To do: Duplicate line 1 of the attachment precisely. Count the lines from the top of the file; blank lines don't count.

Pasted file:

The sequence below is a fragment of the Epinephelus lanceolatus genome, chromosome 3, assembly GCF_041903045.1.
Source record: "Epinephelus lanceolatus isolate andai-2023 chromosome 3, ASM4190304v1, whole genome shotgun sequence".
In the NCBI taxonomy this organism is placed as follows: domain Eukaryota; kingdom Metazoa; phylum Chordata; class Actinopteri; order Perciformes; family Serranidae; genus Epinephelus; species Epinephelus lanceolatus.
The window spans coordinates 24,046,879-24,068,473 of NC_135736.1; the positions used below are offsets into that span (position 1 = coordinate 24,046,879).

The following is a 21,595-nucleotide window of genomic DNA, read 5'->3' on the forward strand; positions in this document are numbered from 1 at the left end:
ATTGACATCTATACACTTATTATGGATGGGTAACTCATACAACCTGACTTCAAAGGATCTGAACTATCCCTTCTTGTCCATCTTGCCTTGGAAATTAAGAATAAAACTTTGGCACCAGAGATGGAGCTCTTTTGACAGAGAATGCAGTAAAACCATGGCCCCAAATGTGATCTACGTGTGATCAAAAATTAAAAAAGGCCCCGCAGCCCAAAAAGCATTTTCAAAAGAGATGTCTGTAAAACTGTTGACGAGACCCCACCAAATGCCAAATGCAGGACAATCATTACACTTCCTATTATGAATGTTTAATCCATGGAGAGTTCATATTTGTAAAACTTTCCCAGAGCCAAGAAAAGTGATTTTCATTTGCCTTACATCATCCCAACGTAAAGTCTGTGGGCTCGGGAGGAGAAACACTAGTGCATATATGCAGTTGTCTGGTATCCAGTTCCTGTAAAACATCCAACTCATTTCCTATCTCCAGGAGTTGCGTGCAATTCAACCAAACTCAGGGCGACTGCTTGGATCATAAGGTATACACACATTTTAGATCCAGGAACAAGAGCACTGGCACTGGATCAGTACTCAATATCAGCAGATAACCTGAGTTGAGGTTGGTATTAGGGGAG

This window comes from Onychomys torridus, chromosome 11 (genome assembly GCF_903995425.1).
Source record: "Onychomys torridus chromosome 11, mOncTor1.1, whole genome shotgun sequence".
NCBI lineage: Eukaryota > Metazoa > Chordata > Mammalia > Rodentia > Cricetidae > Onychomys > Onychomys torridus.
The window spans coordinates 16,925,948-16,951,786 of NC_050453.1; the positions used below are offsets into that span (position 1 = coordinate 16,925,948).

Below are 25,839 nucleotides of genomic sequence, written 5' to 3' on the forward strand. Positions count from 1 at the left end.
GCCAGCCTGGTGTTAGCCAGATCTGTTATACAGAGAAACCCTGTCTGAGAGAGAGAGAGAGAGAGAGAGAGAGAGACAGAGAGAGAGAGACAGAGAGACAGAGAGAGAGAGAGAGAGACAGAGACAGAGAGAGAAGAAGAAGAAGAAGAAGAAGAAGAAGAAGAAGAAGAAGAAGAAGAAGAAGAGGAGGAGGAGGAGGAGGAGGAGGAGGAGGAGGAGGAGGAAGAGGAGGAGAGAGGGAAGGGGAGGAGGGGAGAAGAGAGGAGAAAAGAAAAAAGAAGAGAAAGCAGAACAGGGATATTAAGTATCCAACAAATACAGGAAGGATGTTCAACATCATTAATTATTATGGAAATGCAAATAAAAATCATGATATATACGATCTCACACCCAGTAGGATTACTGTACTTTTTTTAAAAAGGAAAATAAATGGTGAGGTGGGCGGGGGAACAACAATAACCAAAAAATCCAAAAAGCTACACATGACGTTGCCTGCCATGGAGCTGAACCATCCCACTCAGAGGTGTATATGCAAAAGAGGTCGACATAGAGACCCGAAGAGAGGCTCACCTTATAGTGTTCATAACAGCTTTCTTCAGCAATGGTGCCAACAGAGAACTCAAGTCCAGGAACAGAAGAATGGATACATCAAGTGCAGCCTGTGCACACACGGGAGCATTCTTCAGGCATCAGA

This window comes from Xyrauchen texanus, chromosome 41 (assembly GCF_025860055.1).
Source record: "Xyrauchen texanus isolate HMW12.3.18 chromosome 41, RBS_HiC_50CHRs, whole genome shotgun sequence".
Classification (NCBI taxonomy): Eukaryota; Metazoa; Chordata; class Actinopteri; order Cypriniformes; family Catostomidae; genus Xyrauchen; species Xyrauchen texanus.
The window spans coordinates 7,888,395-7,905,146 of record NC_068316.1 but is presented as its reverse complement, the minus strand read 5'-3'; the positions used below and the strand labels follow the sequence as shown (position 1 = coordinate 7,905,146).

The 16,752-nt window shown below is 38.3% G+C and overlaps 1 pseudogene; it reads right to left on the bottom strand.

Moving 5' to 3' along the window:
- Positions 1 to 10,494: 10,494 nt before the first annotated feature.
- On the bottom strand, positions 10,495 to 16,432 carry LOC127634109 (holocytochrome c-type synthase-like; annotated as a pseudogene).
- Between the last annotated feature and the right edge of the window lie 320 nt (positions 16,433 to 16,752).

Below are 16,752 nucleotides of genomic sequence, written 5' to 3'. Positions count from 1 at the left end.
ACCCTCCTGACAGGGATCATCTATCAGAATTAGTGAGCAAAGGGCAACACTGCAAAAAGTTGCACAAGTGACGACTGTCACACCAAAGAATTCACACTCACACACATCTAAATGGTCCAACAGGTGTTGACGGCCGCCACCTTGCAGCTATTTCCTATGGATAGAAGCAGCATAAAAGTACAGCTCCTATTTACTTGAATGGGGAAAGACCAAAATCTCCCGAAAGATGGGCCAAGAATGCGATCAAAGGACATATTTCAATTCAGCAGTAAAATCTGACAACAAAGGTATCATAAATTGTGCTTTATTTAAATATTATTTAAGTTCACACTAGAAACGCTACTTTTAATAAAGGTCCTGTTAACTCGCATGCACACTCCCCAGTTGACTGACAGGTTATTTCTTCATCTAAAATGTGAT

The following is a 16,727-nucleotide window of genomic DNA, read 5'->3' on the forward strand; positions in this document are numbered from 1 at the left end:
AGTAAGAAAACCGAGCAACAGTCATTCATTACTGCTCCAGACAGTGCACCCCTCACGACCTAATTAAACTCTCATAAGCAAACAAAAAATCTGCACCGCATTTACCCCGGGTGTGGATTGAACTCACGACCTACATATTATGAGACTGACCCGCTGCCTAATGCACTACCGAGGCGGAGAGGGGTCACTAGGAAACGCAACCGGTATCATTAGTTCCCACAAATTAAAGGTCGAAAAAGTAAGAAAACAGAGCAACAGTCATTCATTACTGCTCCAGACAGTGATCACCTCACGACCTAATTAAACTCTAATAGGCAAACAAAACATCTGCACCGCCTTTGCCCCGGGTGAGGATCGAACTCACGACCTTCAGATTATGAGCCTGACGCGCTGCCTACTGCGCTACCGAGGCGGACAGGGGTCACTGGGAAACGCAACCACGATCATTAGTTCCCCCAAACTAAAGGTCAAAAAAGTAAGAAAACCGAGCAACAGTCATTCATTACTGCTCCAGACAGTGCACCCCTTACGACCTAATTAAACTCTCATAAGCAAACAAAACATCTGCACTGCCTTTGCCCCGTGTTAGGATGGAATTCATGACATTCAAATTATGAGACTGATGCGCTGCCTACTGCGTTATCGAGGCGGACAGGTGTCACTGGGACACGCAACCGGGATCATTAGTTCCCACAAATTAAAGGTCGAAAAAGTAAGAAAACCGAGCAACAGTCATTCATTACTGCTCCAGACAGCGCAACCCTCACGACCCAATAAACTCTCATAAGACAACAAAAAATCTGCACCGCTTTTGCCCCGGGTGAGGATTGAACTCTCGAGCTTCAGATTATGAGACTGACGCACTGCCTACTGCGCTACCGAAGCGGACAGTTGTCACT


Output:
The sequence below is a fragment of the Epinephelus lanceolatus genome, chromosome 3, assembly GCF_041903045.1.